People panic when it comes to policy and procedures and CMMC. Rightfully so. Compliance with NIST-SP-800-171 at a miminum requires fourteen different policies and fourteen different procedures. Probably More. In fact NIST recommends 39 different plans, policies, and procedures for 171 compliance.

While policy and procedures are not explicitly assessed by CMMC practices a majority of assessment artifacts imply the need for policy and procedures through explicit mention of document based specifications.

Yet few people write policy and procedures. Even less do it well.

To help you in creating compliant policy I have developed a series of “self-assessment” checklists for each Domain of CMMC.

Why Policy

Policy defines the governance of the systems you engineer to protect the confidentiality of Controlled Unclassified Information. Let us examine configuration management.

Overall configuration management policy communicate senior management’s expectations to the company. A good policy, regardless of domain must have specific, measurable, and confirmable objectives. Policies providea top-down approach to define what is required and what is not permitted with configuration management.

While policy defines the objectives for what must get done, procedures describe how the policy objectives get met through specific actions and results. Configuration Management procedures describe the methodology and tasks for each activity that supports implementation of Configuration Management policy.

As a company meeting CMMC requirements you should document your configuration management policy and procedures during your planning phase. In fact NIST-SP-800-171 requires you to regulary review all policies and procuedres.

What makes a Good Congifuration Management Policy

You can not check CMMC Assessment guides for help with writing configuration managment. You will not find your answers in NIST-SP-800-171, but 171 will tell you where to look,

In the back of NIST-SP-800-171 you will find Appendix E. This lists all the security controls the government assumes you do or controls they assume only apply to the federal government. These controls came from NIST-SP-800-53.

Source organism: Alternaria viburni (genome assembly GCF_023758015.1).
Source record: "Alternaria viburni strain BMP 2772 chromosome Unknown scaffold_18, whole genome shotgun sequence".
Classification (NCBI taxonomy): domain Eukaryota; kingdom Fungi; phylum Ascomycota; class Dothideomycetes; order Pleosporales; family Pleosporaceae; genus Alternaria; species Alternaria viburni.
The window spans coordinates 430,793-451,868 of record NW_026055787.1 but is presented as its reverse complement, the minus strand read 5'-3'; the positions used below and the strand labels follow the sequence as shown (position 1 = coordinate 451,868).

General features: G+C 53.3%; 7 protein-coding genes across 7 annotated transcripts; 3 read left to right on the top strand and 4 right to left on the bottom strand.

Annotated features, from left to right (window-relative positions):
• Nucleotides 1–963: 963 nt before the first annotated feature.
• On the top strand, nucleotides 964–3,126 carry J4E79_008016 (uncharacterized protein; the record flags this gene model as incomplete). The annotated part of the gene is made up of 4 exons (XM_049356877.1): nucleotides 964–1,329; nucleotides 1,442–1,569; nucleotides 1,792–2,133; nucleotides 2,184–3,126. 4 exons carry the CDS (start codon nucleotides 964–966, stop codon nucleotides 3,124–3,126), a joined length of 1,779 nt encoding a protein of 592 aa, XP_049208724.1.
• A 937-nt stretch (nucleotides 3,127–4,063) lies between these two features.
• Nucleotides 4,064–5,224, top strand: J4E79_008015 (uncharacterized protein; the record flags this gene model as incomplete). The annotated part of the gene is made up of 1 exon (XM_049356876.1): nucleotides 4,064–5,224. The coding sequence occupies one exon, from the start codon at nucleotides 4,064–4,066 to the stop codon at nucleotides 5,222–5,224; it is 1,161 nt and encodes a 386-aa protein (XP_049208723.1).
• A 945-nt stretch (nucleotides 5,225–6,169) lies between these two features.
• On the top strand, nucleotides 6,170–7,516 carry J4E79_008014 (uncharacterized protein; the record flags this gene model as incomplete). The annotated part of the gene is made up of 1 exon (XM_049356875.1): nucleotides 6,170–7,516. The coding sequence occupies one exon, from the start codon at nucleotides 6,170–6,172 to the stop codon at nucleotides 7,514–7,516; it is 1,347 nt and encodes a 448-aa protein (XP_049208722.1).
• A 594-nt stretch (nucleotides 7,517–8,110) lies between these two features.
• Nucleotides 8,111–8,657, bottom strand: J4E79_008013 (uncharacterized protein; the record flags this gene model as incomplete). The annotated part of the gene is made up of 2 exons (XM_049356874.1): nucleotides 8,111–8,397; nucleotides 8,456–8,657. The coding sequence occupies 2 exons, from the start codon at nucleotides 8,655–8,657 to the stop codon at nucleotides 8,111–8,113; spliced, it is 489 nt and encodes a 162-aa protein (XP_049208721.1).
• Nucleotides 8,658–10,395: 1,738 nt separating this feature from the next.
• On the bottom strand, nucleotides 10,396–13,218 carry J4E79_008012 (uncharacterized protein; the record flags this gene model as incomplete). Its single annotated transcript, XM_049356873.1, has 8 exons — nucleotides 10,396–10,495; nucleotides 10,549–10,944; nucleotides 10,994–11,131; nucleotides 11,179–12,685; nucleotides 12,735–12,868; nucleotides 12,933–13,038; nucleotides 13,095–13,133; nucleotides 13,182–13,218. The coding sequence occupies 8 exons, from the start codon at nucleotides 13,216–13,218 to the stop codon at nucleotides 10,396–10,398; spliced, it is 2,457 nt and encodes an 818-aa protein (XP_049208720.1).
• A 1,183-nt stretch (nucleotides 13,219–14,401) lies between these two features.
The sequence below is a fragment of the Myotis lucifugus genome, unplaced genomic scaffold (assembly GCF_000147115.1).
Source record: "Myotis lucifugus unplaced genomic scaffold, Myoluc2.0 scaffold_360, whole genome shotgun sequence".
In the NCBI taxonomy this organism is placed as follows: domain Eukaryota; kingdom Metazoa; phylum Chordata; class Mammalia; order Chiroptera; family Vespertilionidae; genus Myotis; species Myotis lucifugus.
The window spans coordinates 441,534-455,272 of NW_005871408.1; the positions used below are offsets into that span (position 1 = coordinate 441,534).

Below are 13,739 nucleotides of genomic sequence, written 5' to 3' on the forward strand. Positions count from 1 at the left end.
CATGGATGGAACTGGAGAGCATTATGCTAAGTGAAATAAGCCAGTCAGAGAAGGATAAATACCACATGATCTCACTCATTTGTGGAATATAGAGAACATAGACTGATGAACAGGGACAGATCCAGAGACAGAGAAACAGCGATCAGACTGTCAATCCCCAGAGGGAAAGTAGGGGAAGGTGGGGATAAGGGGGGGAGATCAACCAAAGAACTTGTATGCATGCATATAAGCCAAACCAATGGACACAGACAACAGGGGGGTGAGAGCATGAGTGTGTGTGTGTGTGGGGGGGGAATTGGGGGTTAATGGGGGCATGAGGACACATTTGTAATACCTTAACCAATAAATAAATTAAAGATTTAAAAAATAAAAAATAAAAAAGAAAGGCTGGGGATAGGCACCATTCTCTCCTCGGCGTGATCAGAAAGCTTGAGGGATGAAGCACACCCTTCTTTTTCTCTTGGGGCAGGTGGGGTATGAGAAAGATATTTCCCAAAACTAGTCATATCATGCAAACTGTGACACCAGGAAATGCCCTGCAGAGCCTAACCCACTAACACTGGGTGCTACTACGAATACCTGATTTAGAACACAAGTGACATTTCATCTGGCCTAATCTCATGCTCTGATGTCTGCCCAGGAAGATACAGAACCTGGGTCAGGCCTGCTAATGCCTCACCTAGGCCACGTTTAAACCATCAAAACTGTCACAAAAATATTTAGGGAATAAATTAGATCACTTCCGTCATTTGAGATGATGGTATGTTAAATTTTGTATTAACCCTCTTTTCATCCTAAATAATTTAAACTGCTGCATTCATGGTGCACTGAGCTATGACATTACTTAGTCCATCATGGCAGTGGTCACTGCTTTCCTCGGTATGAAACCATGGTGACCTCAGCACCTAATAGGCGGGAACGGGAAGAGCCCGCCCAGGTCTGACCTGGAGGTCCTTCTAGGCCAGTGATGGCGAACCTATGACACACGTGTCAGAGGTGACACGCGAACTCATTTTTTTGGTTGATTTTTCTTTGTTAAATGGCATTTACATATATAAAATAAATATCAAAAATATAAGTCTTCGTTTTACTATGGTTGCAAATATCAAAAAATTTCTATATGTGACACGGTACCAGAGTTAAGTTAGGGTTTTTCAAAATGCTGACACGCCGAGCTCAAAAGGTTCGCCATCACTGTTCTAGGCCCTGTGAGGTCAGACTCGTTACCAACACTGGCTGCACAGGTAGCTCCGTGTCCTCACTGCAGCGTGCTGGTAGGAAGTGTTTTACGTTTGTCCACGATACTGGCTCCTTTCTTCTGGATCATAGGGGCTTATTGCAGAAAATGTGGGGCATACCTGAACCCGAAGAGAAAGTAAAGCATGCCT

The very first base control of every family in NIST-SP-800-53 is policy and procedures. If you look at NIST-SP-800-53a you can find a list of requirements for compliant policy. This provides a wonderful tool for you to assess your current policy.

As a tool however it is hard to read.

Why A Configuration Management Policy Rubric

Self-assessment works in improving technical writing skills. We know from decades of research that theese metacognitive, or thinking about thinking, guides help to improve outcomes.

To design these rubrics I went through the objectives of each Policy and Procudure for each Family in NIST-SP-800-53. This information is required but not assessed for NIST-SP-800-171 nor assessed for CMMC but required evidence for a CMMC assessment.

Organization Defined Parameters

In order to be technology agnostic and provide a more holisitic approach NIST rarely defines rules around roles, events, and freqencies. Instead your policy and procedures must have clear organization defined parameters that get enforced in policy and procudures

In NIST-SP-800-53a these ODPs get explicitly defined and displayed in a table with the requirements but off set with grey shading. These requirements are just NFOd in NIST-SP-800-171.

The Requirements in NIST-SP-800-53a then spell out what should go into each policy

screenshot of first page of CM1 in NIST-SP-800-53

I tried to take this information and turn it into a checklist a company can use to evaluate their configuration management policy.

Check it out the checklist